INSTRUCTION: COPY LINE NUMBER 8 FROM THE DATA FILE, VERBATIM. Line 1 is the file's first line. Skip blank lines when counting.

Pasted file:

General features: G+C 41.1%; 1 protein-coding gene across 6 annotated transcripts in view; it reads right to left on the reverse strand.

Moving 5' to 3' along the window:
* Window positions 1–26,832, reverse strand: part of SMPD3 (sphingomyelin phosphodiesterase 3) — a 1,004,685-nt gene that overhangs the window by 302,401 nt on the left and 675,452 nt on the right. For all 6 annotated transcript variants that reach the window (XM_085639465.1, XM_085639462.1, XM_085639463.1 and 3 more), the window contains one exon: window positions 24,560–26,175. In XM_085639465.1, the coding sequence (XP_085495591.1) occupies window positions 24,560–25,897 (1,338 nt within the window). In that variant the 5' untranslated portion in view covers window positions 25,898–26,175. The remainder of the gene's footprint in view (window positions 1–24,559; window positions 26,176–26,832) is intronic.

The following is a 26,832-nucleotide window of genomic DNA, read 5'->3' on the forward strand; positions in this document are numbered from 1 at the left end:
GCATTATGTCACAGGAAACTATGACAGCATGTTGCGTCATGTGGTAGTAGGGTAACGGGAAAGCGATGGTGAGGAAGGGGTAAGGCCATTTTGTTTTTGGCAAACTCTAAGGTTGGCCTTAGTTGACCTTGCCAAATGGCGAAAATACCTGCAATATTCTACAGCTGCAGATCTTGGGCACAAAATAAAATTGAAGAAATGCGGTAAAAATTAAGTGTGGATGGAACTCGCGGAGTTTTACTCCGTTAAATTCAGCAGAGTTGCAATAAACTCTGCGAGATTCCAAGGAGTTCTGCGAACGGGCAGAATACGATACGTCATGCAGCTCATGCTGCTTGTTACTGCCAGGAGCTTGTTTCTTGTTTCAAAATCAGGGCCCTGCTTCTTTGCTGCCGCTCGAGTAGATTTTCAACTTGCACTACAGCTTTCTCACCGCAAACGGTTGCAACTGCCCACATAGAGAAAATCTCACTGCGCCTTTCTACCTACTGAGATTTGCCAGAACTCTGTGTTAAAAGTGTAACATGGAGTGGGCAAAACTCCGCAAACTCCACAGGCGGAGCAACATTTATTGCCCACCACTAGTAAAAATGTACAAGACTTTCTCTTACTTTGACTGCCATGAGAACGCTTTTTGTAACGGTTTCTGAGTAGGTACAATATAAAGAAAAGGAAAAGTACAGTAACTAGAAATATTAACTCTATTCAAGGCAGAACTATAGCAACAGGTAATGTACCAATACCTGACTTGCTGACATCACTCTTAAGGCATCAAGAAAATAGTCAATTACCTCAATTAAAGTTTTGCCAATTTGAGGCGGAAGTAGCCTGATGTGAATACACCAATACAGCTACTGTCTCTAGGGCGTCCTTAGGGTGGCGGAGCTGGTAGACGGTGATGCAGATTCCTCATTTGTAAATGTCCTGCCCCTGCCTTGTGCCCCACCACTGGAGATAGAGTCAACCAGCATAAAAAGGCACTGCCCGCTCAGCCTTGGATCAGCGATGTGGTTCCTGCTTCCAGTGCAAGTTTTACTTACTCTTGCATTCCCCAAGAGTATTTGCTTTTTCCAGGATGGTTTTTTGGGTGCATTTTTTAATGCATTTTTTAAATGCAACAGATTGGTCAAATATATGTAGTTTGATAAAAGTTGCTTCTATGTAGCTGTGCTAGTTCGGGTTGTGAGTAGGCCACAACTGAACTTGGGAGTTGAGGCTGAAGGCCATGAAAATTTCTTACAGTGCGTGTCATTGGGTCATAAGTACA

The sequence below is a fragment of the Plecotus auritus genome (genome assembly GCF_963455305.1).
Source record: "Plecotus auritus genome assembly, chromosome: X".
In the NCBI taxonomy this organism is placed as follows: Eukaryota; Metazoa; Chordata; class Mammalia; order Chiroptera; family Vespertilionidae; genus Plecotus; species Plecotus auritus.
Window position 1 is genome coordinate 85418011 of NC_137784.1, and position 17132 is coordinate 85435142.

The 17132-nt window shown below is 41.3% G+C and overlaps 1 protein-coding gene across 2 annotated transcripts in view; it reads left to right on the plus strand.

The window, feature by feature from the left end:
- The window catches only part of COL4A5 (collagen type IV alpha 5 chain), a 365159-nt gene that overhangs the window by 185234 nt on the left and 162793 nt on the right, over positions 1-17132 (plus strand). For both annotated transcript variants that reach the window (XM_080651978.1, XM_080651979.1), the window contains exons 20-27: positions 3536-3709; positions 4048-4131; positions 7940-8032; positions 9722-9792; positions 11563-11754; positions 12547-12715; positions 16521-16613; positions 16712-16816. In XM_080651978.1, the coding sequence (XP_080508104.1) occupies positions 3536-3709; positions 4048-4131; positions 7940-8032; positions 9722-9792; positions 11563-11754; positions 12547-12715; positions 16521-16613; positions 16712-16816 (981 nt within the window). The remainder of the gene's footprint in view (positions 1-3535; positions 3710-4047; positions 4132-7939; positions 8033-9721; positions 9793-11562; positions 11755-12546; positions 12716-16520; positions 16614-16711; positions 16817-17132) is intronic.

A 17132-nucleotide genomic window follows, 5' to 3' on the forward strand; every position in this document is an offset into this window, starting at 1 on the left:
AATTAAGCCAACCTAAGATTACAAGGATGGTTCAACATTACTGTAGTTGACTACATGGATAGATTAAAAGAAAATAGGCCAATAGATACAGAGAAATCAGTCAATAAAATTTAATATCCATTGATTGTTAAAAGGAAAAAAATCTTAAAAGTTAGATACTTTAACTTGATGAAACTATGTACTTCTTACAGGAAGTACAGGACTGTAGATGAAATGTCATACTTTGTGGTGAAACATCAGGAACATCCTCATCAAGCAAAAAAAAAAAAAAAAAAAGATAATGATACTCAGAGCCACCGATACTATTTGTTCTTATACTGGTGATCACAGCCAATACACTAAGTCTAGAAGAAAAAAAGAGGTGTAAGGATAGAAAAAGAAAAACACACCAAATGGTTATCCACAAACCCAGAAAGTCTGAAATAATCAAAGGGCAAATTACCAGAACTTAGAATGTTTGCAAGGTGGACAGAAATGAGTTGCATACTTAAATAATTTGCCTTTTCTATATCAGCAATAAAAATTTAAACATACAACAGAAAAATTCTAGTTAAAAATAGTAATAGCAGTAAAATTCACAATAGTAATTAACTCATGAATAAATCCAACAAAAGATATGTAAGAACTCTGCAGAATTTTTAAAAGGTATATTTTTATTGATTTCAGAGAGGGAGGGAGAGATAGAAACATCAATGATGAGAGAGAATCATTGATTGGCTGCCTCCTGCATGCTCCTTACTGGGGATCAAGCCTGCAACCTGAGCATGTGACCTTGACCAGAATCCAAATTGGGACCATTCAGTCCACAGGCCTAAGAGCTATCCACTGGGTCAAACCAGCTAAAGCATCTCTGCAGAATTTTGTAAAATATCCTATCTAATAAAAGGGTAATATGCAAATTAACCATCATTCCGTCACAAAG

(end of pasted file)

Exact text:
In the NCBI taxonomy this organism is placed as follows: Eukaryota; Metazoa; Chordata; class Mammalia; order Chiroptera; family Vespertilionidae; genus Plecotus; species Plecotus auritus.